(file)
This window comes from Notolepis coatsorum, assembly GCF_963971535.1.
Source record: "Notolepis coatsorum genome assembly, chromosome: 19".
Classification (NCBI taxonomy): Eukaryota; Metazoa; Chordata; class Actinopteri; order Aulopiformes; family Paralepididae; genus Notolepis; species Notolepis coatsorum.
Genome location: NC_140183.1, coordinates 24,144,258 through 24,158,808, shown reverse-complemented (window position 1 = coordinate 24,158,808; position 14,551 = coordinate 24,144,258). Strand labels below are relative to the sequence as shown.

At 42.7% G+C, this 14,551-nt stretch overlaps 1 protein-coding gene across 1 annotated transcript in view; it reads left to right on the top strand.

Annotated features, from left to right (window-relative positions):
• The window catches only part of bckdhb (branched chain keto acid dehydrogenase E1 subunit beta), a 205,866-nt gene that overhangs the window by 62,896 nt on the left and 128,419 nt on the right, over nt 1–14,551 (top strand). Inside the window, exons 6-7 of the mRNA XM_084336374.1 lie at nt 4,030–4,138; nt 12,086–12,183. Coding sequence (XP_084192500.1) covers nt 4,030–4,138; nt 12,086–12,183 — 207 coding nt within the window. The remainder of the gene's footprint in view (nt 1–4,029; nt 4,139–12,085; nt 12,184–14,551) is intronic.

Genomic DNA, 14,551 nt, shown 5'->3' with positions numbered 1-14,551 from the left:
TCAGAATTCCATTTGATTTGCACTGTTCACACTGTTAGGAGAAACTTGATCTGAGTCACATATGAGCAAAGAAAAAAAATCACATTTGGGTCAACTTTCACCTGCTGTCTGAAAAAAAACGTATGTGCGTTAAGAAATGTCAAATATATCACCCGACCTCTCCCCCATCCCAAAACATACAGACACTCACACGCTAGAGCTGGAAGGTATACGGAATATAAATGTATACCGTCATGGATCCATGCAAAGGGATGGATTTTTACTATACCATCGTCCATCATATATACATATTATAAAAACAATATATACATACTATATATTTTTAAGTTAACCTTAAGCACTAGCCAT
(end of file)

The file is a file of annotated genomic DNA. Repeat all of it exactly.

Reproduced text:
This window comes from Notolepis coatsorum, assembly GCF_963971535.1.
Source record: "Notolepis coatsorum genome assembly, chromosome: 19".
Classification (NCBI taxonomy): Eukaryota; Metazoa; Chordata; class Actinopteri; order Aulopiformes; family Paralepididae; genus Notolepis; species Notolepis coatsorum.
Genome location: NC_140183.1, coordinates 24,144,258 through 24,158,808, shown reverse-complemented (window position 1 = coordinate 24,158,808; position 14,551 = coordinate 24,144,258). Strand labels below are relative to the sequence as shown.

At 42.7% G+C, this 14,551-nt stretch overlaps 1 protein-coding gene across 1 annotated transcript in view; it reads left to right on the top strand.

Annotated features, from left to right (window-relative positions):
• The window catches only part of bckdhb (branched chain keto acid dehydrogenase E1 subunit beta), a 205,866-nt gene that overhangs the window by 62,896 nt on the left and 128,419 nt on the right, over nt 1–14,551 (top strand). Inside the window, exons 6-7 of the mRNA XM_084336374.1 lie at nt 4,030–4,138; nt 12,086–12,183. Coding sequence (XP_084192500.1) covers nt 4,030–4,138; nt 12,086–12,183 — 207 coding nt within the window. The remainder of the gene's footprint in view (nt 1–4,029; nt 4,139–12,085; nt 12,184–14,551) is intronic.

Genomic DNA, 14,551 nt, shown 5'->3' with positions numbered 1-14,551 from the left:
TCAGAATTCCATTTGATTTGCACTGTTCACACTGTTAGGAGAAACTTGATCTGAGTCACATATGAGCAAAGAAAAAAAATCACATTTGGGTCAACTTTCACCTGCTGTCTGAAAAAAAACGTATGTGCGTTAAGAAATGTCAAATATATCACCCGACCTCTCCCCCATCCCAAAACATACAGACACTCACACGCTAGAGCTGGAAGGTATACGGAATATAAATGTATACCGTCATGGATCCATGCAAAGGGATGGATTTTTACTATACCATCGTCCATCATATATACATATTATAAAAACAATATATACATACTATATATTTTTAAGTTAACCTTAAGCACTAGCCAT